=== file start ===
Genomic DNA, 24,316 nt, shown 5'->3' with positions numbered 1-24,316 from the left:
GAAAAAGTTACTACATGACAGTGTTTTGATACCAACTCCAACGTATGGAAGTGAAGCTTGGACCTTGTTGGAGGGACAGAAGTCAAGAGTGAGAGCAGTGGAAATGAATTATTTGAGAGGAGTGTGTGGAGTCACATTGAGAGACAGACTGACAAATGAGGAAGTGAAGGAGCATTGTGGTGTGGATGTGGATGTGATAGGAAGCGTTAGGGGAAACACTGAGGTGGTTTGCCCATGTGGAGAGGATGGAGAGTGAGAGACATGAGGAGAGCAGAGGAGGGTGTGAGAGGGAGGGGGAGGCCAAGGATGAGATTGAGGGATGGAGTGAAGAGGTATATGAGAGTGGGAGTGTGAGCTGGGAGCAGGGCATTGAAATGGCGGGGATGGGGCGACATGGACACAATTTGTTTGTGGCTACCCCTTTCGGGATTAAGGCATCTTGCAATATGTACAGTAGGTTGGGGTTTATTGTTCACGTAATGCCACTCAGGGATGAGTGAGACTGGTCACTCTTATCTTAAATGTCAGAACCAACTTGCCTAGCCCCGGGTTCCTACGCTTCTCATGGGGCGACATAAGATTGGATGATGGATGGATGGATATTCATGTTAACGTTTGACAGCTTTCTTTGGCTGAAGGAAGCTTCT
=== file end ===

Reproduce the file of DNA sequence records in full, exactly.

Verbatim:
Genomic DNA, 24,316 nt, shown 5'->3' with positions numbered 1-24,316 from the left:
GAAAAAGTTACTACATGACAGTGTTTTGATACCAACTCCAACGTATGGAAGTGAAGCTTGGACCTTGTTGGAGGGACAGAAGTCAAGAGTGAGAGCAGTGGAAATGAATTATTTGAGAGGAGTGTGTGGAGTCACATTGAGAGACAGACTGACAAATGAGGAAGTGAAGGAGCATTGTGGTGTGGATGTGGATGTGATAGGAAGCGTTAGGGGAAACACTGAGGTGGTTTGCCCATGTGGAGAGGATGGAGAGTGAGAGACATGAGGAGAGCAGAGGAGGGTGTGAGAGGGAGGGGGAGGCCAAGGATGAGATTGAGGGATGGAGTGAAGAGGTATATGAGAGTGGGAGTGTGAGCTGGGAGCAGGGCATTGAAATGGCGGGGATGGGGCGACATGGACACAATTTGTTTGTGGCTACCCCTTTCGGGATTAAGGCATCTTGCAATATGTACAGTAGGTTGGGGTTTATTGTTCACGTAATGCCACTCAGGGATGAGTGAGACTGGTCACTCTTATCTTAAATGTCAGAACCAACTTGCCTAGCCCCGGGTTCCTACGCTTCTCATGGGGCGACATAAGATTGGATGATGGATGGATGGATATTCATGTTAACGTTTGACAGCTTTCTTTGGCTGAAGGAAGCTTCT